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|Cache Slow Pages for Performance Posted on Friday, April 4 2008|
If you have a certain page that takes a significant amount of time to output data you should cache the output. You don't need to cache the whole page, you can cache any and as many parts as you'd like.
Lets say showMessages() is a function that is slow loading. Every time a user goes to a new page it queries to check if you have any new messages / emails / whatever you want to imagine it as. Instead, lets make it update in more reasonable intervals like every minute.
What steps need to be done to cache?
- Save the output to a cached file
- At the start of the code check if that cached file exists
- Check how long ago the cached file was modified
- If modified not long ago load the file into output instead of calling the action
// Step 2: Check if file exists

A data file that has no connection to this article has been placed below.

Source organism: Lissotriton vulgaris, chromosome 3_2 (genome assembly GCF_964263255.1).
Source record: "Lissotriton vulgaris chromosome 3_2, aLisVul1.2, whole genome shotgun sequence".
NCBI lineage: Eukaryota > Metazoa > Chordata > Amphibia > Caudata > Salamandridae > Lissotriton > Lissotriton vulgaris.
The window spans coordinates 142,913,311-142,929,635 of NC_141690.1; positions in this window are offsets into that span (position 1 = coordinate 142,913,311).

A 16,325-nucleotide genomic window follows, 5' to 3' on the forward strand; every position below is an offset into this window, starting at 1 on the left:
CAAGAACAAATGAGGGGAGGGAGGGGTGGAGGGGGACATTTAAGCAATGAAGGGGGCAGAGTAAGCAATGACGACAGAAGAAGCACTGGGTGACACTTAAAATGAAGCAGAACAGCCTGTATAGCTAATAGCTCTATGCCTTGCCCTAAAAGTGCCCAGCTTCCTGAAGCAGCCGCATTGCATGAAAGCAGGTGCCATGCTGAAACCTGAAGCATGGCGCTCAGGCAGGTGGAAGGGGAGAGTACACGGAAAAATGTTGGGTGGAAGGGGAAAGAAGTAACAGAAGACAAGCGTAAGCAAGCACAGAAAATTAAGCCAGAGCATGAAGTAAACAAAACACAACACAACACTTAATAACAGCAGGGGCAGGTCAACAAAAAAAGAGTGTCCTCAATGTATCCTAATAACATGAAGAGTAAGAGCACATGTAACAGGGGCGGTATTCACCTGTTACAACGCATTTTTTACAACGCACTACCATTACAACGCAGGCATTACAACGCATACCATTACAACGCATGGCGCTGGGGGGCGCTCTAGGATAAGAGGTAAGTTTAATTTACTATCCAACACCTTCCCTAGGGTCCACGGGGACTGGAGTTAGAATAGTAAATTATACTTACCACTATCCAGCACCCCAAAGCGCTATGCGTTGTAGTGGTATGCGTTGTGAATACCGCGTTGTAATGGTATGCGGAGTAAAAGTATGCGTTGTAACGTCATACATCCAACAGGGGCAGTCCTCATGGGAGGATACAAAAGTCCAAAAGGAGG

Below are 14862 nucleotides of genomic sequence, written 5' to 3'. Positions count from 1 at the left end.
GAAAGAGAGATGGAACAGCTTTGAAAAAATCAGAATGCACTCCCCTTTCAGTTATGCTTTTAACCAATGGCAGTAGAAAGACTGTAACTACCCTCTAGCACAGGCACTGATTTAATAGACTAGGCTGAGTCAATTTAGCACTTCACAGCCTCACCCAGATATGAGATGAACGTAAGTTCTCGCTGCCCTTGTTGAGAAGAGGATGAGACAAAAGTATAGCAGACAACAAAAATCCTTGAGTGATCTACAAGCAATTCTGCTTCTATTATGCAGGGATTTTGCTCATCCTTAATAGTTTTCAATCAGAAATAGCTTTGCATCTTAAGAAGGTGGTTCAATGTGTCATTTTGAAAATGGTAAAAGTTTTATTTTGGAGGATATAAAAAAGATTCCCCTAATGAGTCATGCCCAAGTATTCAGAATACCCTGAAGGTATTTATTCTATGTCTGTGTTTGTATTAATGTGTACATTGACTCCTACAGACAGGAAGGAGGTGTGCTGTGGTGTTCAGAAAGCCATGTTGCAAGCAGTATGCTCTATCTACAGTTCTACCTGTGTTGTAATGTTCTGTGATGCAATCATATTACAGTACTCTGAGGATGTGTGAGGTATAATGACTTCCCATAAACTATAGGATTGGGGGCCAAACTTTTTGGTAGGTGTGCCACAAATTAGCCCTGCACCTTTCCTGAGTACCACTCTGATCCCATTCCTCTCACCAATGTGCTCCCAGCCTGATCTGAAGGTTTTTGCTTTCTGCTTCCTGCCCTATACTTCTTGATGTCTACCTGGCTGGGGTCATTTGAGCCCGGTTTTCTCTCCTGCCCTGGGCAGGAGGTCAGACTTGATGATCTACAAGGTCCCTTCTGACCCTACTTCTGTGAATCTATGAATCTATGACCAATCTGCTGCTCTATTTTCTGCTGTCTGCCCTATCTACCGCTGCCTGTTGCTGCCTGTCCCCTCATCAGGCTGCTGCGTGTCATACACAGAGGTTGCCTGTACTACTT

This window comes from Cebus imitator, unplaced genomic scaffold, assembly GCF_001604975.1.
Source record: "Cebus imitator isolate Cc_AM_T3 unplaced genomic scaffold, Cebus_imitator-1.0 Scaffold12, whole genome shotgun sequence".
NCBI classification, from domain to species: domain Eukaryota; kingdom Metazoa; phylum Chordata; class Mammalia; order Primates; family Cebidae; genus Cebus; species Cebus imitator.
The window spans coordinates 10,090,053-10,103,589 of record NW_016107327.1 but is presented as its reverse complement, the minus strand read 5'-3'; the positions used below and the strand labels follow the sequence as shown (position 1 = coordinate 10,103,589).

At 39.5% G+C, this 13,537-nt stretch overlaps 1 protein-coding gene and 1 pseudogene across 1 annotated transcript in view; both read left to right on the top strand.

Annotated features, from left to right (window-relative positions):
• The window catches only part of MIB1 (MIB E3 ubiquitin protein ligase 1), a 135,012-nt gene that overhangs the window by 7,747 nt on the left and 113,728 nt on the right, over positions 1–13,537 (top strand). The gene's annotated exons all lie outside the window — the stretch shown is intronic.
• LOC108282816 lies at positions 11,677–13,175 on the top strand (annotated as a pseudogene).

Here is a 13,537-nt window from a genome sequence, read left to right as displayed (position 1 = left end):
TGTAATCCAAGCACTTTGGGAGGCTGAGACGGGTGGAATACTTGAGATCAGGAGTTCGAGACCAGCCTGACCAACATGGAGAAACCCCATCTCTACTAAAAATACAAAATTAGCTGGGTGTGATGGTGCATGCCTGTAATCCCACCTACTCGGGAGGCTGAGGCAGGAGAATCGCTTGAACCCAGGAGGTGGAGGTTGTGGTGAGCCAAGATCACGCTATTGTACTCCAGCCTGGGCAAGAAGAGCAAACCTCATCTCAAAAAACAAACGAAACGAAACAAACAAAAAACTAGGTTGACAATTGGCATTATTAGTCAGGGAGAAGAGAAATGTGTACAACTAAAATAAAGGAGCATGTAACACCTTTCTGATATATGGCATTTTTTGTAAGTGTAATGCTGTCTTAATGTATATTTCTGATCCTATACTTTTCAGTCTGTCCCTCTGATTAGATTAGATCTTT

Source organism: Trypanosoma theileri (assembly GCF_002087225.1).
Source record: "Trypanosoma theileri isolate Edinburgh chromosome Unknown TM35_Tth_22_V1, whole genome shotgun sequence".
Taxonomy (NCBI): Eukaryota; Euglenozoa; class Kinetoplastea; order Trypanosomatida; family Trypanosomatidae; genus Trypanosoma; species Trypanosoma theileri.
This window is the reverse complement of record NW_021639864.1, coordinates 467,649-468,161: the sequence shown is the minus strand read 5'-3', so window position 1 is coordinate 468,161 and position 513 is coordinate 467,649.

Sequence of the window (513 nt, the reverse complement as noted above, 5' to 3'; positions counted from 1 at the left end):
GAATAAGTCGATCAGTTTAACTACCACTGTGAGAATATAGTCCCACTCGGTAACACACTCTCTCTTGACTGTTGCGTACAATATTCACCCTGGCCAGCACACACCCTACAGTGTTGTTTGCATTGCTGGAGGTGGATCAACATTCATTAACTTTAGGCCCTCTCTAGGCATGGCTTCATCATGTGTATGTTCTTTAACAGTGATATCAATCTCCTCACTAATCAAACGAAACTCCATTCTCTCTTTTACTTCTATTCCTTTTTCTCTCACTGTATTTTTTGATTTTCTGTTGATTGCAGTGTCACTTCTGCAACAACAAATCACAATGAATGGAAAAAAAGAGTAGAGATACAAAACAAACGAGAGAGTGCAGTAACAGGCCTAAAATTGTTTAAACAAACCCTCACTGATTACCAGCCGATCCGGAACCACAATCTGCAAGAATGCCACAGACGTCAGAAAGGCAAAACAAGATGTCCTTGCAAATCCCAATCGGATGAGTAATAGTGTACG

// Step 3: Check how long ago it was cached
$t=60; // Required time in seconds since last change before run again
// Step 4: Get contents of cache into $output
// Step 1: Cache output
$open = fopen('cachedfile.txt', "wb");
What about Dynamic Pages?
You can set the cached file name to the post id or query name. If you have multiple parameters in a search you want to cache you could concatenate the queries and use them as the file name. If you have especially long queries or queries with sensitive data you could md5 the concatenated parameters and save it as the cache file name.
What about weekly / daily caching?
If you have a file that's updated once a day or slower, you probably don't want the script making a time comparison every time its loaded. It may be better to setup a cron job to cache the output or multiple outputs at preset intervals of time. Cron jobs aren't always better though, it depends on what you're doing.
Efficient Database Caching
Try memcached. It stores results in memory rather than files. I wouldn't run it unless you have loads of ram or an extra server though.
Tags: cache pages php, cache mysql output, caching slow files, howto, memcached, linux, windows, apache
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